Tuesday, April 19, 2011

Honing talent for the textile industry

In light of the vast gap between the demand for and supply of skilled labour available to the Indian textile and clothing industry – the country's second largest employer after the agriculture sector – non-government organisations (NGOs) and academic institutes in Bangalore have launched innovative schemes to train the youth and make them "industry-ready". The government of Karnataka has also launched a programme – the Suvarna Kayaka Abhivrudhi Yojane – with the purpose to impart vocational training to youth and provide them with opportunities to get jobs in industry.

The Confederation of Indian Textile Industry (CITI) estimates that the textile industry will need over 47 million workers by 2015, including five million skilled workers and two million technical and other personnel. It currently employs over five million people directly and some 45 million indirectly.

Prakruthi, a Bangalore-based NGO, has decided to provide training to 2,000 garment workers over the next one year in the city. Last year it completed the training of 2,000 workers in Tirupur, the centre for inner wear in Tamil Nadu. Pramod Johan, Prakruthi’s Executive Director, said, "The garment industry has been facing problems like low wages, high attrition, lack of training and lack of transparency in ISO certifications. The attrition rate in the industry is 13 per cent in Bangalore, but this is low compared to Tirupur and other states. Several industries pay Rs. 105 a day for a worker in Bangalore."

Attrition rates could be reduced by paying higher wages, offering health insurance, bonus and a healthy working environment, but this is possible only when workers have high skill levels, he said. Prakruthi’s objective is to obtain a comprehensive understanding of labour and environmental concerns in the garment sector, and develop the capacity of employers as well as labour unions on SA8000 standards (social accountability in the areas of child labour, forced labour, health and safety, compensation, discrimination and disciplinary practices).

It is currently developing toolkits and instruction videos to use in training programmes on the factory floor. It has also formed a Garment Support Group comprising representatives of the garment industry and trade unions to work out solutions to issues relating to wages, training and attrition. In recent years, the setting up of textile and apparel parks across many geographies and the emergence of new entrepreneurs have given a fillip to skill development activities. Further, the advent of fashion education is hastening the flow of talent to the textile and clothing industry.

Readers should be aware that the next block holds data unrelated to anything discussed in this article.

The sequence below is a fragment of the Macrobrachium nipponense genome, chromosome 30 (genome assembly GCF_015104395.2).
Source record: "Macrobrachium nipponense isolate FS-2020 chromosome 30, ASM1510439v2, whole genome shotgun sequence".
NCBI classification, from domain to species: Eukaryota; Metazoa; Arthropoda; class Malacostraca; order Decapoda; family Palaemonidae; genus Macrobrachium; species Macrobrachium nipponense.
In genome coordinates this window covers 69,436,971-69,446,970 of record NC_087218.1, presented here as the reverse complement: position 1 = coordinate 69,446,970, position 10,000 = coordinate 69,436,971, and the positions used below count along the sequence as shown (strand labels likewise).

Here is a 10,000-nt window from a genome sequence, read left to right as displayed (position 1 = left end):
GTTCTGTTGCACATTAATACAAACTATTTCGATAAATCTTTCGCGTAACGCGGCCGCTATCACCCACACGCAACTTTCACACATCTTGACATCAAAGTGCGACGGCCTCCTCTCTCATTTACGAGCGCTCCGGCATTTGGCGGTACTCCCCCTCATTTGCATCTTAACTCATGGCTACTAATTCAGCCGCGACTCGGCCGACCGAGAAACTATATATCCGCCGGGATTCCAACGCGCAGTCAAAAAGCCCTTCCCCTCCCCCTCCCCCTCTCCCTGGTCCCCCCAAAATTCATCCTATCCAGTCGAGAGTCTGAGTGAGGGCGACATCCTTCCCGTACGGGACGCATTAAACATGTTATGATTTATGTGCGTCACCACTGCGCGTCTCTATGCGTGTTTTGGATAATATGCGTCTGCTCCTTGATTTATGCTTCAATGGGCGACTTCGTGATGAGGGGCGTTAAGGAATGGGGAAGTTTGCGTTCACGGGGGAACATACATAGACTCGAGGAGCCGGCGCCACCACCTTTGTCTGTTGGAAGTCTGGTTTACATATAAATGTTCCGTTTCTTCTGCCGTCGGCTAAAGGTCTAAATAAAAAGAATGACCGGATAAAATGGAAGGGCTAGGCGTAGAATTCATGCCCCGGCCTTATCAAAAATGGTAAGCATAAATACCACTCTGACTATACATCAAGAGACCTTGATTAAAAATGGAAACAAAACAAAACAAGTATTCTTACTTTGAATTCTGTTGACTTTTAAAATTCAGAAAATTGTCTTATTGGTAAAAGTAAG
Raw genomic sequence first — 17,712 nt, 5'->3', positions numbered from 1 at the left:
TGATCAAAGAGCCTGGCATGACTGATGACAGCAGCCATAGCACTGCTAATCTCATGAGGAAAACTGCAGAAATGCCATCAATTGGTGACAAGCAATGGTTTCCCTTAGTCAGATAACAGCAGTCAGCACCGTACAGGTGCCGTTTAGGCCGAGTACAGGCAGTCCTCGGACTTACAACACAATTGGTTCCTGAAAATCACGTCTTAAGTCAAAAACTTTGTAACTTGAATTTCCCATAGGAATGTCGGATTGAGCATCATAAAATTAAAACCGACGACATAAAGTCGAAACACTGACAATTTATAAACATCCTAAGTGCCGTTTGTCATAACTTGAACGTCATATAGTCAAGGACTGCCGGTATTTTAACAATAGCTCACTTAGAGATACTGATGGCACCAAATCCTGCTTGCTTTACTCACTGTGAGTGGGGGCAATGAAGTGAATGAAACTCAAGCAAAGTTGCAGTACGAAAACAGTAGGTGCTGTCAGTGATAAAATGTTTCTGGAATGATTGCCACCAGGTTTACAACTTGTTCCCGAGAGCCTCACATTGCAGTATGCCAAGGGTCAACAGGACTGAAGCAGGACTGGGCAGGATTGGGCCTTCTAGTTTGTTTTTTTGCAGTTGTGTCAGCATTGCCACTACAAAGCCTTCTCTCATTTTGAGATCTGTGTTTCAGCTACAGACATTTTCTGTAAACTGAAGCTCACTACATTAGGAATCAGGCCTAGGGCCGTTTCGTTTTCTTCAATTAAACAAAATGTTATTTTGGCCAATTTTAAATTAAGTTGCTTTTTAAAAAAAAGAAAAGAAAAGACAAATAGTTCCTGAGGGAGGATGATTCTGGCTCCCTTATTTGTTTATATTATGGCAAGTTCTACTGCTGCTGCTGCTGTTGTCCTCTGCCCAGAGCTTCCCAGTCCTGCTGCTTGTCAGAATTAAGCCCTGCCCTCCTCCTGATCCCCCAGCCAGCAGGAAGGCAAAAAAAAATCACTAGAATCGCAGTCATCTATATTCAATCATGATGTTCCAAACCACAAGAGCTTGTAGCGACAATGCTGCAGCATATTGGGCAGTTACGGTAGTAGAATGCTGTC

The Bangalore-based Vogue Institute of Fashion Technology (VIFT) has drawn up a blueprint to train rural youth at its campus in the Integrated Textile Park at Doddaballapur, near Bangalore, set up by the Karnataka government. It has identified training modules for both unskilled and semi-skilled youth to improve their employability quotient.

M. M. Kariappa, Chairman of VIFT, said, "This is the first initiative in the country where a training and skill development programme is being offered in a designated industrial park. There is a huge skill gap which needs to be bridged, which our vocational and skill training education infrastructure will address with the active participation of potential employers."

The institute has secured recognition from the Karnataka government for its programmes. "Our aim is to churn out an industry-ready skilled workforce," Kariappa explained. VIFT offers training in fashion and apparel designing, jewelry designing, gemology and diamond grading under one roof. In addition, it offers a wide variety of off-campus educational and training programmes and undertakes scientific research.

Textile companies have also begun training their workers to enhance their skills, to enable the industry to move up the value chain. Traditionally, the Indian textile industry was content to take advantage of labour arbitrage, and skill training had taken a back seat — until now.

"Generally, a worker has to go through an initial training period of eight weeks before joining the workforce. After that, a month's on-the-job training makes him/her fit to start his assigned job," Rajendra Hinduja, former managing director of Gokaldas Exports, said. Experienced workers are trained for specialised work for higher productivity, he added. Gokaldas Exports is the largest exporter of garments in India and employs more than 40,000 people in its manufacturing facilities. "There used to be 400,000 textile workers in and around Bangalore. Now, that number has fallen to 325,000-350,000 due to the high cost of living in the city. Unless we train people in specialised work and give them better wages, it will be difficult to retain workers in the textile industry," Hinduja added.

Another top company official of a textile company said that though they trained workers to equip them with new skill sets, it was difficult to retain workers in the city. "Due to low wages and competing job opportunities, people are reluctant to join the textile industry. So, there needs to be a concerted effort from all stakeholders to train people," he said.

Source: Business Standard, April 19, 2011

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